I first watched The Curse of Michael Myers in the theatre with my mom. I remember this only because Michael has always creeped me out, and I walked out and played The Simpson’s arcade game until she came out and said I could either go back in and finish, or go home. I reluctantly went back in and finished it.
Of course, none of that has anything to do with this review. The only things I remembered about the film was the baby, and someone being electrocuted. Now after watching the theatrical cut again, which I figured was the best way to judge it and the Producer’s cut fairly, I can say that I missed nothing back then, and I could have forever lived without seeing this film.
Here’s the crazy thing: besides the acting, the film has this incredible potential behind it. It’s an interesting idea of the boy from the original film being obsessed with Michael. Hell, even the cult plot adds a bit of mystery to it all and could have been really cool. But somewhere along the line, everything falls apart. Paul Rudd is good these days, but my God, his acting here is beyond bizarre.
My favorite part is easily when Michael is chasing Debra. She goes outside, and she falls, cracking her glasses. The glasses lay cracked on the ground, ala Velma from Scooby-Doo, as Michael does what he does best. Sadly, she doesn’t offer up any classic pre-death lines, but it’s still a great moment in an otherwise dreary film.
I almost forgot about the random ‘90s, techno-styled theme, which is so very, very bad. I understand techno was the thing back then, but this made it to theatres, unlike the Miramax/Dimension Films Children of the Corn sequels.
Oh, and watching Donald Pleasence give his last performance here is heartbreaking. You can see his health decline as the film heads towards its climax, from the breathing, to his ability to get the words out perfectly. It is a sad waste of talent on such a crappy film.
Halloween: The Curse of Michael Myers – Producer’s Cut (1995, dir. Joe Chappelle)
The general plot points are the same between these two cuts, but there are some key factors from this Producer’s cut that need to be talked about. Bringing the mythos to the forefront is fantastic, because if you’re going to be creating this, you can’t just toss it on the backburner.
Pleasence’s performance here is even more haunting and solid in this version. Rudd takes more of a back seat, so his craziness isn’t just slapping you in the face, and he’s better in the straight scenes.
This Producer’s cut feels like a completely different film. Yes, the basic bits are the same, but the structure and flow are drastically different. One of my favorite moments is the little girl singing about the rain being red. This is haunting in this version, and even though I watched these back to back, I don’t remember it hitting me in the same way with the theatrical cut.
Perhaps the thing that makes me the happiest is that the soundtrack is normal again. No more techno-style Halloween theme. Everything that didn’t work in the theatrical cut seems to magically work here, and the Rosemary’s Baby vibe is nice and strong in the finale. Somehow, the worst film in the series has a cut that makes it one of the best films in the series. This proves that the studios aren’t always right to force edits onto a film.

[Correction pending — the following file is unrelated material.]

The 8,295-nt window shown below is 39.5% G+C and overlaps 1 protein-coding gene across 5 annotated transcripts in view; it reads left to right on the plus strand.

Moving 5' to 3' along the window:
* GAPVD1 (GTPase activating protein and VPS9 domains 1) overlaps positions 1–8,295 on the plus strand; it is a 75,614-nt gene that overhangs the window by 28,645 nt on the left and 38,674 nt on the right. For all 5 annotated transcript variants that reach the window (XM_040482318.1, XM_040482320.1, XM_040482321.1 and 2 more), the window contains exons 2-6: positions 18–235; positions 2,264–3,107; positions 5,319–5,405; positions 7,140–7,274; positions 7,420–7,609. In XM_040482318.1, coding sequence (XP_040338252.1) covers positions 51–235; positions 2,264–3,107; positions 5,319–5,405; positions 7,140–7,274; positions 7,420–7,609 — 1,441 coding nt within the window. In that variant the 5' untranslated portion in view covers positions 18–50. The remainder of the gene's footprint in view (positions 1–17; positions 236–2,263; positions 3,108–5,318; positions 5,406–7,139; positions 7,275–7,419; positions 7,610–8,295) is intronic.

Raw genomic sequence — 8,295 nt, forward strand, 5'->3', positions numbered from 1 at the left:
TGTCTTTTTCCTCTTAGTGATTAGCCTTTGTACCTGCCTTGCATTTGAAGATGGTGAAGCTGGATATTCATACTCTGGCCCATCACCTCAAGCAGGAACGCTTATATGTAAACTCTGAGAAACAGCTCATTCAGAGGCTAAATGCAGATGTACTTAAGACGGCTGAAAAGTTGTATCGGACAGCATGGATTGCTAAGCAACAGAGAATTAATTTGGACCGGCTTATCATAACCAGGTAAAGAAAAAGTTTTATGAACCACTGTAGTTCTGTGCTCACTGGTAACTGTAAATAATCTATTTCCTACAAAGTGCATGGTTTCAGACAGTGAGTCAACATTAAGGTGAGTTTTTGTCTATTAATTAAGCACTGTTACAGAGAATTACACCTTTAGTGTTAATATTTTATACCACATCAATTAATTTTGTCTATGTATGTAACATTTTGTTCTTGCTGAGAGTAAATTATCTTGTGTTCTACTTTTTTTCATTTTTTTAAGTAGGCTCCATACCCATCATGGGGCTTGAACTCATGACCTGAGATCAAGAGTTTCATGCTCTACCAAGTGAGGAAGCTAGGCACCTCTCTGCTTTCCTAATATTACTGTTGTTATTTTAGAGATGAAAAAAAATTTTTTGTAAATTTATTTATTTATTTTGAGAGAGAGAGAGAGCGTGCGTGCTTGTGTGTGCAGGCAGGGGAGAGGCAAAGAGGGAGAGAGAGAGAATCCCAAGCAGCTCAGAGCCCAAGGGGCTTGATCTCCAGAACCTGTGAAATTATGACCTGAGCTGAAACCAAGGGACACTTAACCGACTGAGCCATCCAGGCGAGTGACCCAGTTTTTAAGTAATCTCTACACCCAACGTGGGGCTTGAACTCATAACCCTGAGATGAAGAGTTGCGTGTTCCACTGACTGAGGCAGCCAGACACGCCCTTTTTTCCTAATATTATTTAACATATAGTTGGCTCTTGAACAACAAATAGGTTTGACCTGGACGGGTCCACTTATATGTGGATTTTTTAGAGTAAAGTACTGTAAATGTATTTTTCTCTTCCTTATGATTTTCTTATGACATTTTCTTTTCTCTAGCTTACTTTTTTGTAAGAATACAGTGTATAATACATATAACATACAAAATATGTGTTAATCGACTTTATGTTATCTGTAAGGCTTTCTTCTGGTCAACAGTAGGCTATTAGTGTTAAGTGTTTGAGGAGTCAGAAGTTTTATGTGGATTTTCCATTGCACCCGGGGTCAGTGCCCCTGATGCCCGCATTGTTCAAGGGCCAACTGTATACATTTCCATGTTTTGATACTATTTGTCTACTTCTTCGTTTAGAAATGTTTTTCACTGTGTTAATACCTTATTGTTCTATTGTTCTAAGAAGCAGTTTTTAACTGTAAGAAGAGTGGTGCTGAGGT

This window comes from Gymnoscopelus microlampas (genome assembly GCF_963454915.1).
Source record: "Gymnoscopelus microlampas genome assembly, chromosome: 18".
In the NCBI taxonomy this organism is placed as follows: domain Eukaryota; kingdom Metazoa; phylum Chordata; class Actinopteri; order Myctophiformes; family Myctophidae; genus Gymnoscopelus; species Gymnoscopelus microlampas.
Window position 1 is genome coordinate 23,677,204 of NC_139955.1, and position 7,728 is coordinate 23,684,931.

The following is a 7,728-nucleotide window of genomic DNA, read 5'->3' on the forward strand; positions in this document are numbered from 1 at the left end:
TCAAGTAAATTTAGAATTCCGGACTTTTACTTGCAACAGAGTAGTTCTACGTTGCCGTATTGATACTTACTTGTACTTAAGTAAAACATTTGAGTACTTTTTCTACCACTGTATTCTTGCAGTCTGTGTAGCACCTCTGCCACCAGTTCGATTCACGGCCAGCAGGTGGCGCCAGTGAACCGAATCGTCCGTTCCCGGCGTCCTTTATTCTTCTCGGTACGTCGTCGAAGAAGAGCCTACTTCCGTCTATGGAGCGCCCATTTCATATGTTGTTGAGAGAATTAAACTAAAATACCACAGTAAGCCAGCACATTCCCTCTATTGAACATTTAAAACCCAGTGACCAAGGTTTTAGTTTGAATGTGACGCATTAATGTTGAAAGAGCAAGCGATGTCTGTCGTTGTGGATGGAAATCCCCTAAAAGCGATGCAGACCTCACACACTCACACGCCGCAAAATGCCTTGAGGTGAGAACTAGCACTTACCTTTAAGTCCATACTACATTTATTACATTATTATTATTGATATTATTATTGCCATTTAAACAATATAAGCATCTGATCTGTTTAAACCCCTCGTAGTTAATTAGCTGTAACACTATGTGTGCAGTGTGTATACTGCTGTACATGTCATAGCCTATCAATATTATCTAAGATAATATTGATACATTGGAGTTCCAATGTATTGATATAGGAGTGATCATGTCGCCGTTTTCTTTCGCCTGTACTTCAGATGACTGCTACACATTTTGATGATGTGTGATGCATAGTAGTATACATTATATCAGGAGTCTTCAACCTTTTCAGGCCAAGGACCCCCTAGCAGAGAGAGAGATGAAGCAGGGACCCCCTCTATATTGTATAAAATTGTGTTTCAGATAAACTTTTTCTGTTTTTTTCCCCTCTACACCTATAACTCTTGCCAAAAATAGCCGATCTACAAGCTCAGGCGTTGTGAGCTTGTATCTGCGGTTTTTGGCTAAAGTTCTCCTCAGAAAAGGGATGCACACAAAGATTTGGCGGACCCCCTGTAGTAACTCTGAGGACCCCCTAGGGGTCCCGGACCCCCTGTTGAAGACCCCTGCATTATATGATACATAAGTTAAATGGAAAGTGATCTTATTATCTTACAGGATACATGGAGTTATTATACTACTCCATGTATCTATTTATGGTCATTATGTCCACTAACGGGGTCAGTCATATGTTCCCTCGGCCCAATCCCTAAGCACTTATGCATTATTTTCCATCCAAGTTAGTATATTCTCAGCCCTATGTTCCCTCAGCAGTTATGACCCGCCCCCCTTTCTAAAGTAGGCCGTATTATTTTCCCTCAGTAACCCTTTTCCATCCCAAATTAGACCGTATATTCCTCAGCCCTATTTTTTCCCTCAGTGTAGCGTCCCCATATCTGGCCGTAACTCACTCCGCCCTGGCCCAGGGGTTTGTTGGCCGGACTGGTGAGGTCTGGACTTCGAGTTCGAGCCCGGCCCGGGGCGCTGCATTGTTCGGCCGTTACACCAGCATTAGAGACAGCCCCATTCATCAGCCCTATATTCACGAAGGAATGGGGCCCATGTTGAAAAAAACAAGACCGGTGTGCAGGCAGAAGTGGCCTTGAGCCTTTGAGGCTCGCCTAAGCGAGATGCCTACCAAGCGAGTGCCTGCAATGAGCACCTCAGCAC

Halloween H20: 20 Years Later (1998, dir. Steve Miner)
I remember my excitement for Halloween H2O as if it were yesterday. This was it, the final Halloween, and the return of Jamie Lee Curtis as Laurie Strode to end it once and for all. It promised everything a fan could imagine in a finale to the trilogy, minus Donald Pleasence, who sadly passed away during The Curse of Michael Myers.
Scream revived the horror genre in 1996, and its sequel is even shown during a brief moment as we get to know the characters in this film. H20 does one thing right: it creates, for the most part, interesting and likable new characters. Laurie and Michael are, of course, fantastic, and Jamie Lee Curtis gives it her all. The moment when they literally come face to face for the first time in twenty years is one of the best scenes in the film.
Of all the ‘90s slashers released at this time, H2O has one of the best casts. H20 gives us one of the first serious roles for Joseph Gordon-Levitt, who only has a bit part in the opening. Then we have Josh Hartnett and Michelle Williams who make a believable and likable couple. Their chemistry when they meet Michael is fantastic.
There are a few missteps with H20 that keep it from being a true classic. About 90% of the deaths take place off-screen, which is the film’s biggest shame. I would have loved to see the ice skate kill done on camera. However, we did get the sweet post-death hanging scene, which looks gruesome and crisp on the Blu-ray.
Halloween: Resurrection (2002, dir. Rick Rosenthal)
I remember seeing Halloween: Resurrection on opening night in the theatre, and hating it. Not only that, but I just had to buy the DVD when it came out because I had to own everything horror related. Thankfully I’ve grown past that stage in my life. Sadly, Halloween: Resurrection is still a steaming pile of dung.